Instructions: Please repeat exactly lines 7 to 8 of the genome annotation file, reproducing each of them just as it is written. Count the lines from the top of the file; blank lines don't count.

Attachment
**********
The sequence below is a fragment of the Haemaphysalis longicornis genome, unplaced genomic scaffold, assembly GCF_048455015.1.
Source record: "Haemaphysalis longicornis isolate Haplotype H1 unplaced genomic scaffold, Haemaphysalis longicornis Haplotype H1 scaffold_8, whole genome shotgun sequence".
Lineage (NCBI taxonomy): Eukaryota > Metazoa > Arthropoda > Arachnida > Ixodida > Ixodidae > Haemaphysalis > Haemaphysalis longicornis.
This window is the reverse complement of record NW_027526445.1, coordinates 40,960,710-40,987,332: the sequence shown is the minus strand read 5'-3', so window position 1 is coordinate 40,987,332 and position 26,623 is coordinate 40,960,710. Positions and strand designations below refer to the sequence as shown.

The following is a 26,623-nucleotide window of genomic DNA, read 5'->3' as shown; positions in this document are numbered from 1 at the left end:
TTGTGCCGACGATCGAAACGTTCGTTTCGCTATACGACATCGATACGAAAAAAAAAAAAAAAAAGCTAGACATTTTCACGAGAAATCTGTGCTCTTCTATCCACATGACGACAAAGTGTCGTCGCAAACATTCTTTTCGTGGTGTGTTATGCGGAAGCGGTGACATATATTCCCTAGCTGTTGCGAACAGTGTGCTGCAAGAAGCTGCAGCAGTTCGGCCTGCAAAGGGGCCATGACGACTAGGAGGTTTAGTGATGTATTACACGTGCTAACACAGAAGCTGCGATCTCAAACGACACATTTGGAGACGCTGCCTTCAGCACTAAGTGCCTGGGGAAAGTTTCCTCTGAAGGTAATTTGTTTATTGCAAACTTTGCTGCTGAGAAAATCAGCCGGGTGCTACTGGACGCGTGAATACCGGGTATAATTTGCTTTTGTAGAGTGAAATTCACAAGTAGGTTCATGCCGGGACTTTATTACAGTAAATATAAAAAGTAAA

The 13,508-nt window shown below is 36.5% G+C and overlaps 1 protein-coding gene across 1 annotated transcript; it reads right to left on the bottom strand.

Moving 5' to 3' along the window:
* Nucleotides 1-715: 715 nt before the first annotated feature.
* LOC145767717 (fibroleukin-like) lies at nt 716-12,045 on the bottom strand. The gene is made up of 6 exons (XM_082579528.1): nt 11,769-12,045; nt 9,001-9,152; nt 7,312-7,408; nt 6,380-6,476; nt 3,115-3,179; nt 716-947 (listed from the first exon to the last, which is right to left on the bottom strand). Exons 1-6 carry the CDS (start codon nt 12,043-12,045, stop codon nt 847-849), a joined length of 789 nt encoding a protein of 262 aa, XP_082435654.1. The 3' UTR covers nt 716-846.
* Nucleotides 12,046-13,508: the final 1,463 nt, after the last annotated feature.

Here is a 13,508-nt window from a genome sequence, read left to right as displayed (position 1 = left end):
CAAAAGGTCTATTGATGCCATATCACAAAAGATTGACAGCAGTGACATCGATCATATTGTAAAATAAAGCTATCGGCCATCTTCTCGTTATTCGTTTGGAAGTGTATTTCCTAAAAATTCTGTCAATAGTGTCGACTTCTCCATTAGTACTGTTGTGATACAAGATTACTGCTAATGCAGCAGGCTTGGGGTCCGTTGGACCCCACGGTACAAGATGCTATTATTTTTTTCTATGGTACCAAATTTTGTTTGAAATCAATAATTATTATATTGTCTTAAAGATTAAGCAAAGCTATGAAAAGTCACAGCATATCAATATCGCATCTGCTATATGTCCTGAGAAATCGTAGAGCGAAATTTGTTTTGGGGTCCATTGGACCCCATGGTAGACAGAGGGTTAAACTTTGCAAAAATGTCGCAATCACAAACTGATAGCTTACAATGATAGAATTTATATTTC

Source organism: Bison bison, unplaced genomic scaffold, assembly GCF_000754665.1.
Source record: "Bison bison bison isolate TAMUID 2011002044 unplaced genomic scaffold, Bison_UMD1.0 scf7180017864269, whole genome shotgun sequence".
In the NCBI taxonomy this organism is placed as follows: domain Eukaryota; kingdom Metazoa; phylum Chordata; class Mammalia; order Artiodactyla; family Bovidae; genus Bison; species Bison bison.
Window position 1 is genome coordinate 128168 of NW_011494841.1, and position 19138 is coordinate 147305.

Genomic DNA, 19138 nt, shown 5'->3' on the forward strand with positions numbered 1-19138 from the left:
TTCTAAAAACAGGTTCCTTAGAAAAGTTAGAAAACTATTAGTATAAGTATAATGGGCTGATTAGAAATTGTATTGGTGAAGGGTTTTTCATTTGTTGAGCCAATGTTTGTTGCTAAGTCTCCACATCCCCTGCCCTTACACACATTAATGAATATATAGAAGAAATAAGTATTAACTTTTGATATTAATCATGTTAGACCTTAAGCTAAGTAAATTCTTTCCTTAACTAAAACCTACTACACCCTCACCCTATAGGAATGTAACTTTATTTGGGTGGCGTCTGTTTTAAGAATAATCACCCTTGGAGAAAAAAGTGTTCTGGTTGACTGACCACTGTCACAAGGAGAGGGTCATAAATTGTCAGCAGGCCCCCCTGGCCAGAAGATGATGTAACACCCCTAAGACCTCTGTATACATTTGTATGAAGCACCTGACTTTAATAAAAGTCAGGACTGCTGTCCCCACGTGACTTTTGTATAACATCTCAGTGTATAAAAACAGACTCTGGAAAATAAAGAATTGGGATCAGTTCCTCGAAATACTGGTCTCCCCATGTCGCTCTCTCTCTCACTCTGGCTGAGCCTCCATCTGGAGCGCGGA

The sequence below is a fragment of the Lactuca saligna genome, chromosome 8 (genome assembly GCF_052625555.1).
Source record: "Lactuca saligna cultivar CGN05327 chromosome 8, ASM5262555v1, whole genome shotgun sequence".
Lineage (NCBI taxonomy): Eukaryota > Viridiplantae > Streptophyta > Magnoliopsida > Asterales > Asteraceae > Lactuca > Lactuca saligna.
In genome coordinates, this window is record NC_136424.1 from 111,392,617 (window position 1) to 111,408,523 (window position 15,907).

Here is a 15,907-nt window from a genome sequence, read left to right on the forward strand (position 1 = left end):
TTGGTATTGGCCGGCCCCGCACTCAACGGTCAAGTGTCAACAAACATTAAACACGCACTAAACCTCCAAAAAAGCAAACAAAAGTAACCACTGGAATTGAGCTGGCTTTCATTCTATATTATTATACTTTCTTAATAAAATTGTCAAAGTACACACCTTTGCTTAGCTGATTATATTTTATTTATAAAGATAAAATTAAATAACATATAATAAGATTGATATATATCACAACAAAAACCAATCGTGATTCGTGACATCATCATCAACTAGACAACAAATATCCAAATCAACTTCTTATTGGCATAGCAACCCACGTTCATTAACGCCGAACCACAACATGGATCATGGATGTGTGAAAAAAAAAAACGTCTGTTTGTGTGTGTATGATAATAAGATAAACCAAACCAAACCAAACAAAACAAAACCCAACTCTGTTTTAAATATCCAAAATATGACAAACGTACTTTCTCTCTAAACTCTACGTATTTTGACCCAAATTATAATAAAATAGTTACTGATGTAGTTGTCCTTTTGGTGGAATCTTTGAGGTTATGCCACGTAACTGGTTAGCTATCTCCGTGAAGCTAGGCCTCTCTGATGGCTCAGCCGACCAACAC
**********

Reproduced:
The 13,508-nt window shown below is 36.5% G+C and overlaps 1 protein-coding gene across 1 annotated transcript; it reads right to left on the bottom strand.

Moving 5' to 3' along the window: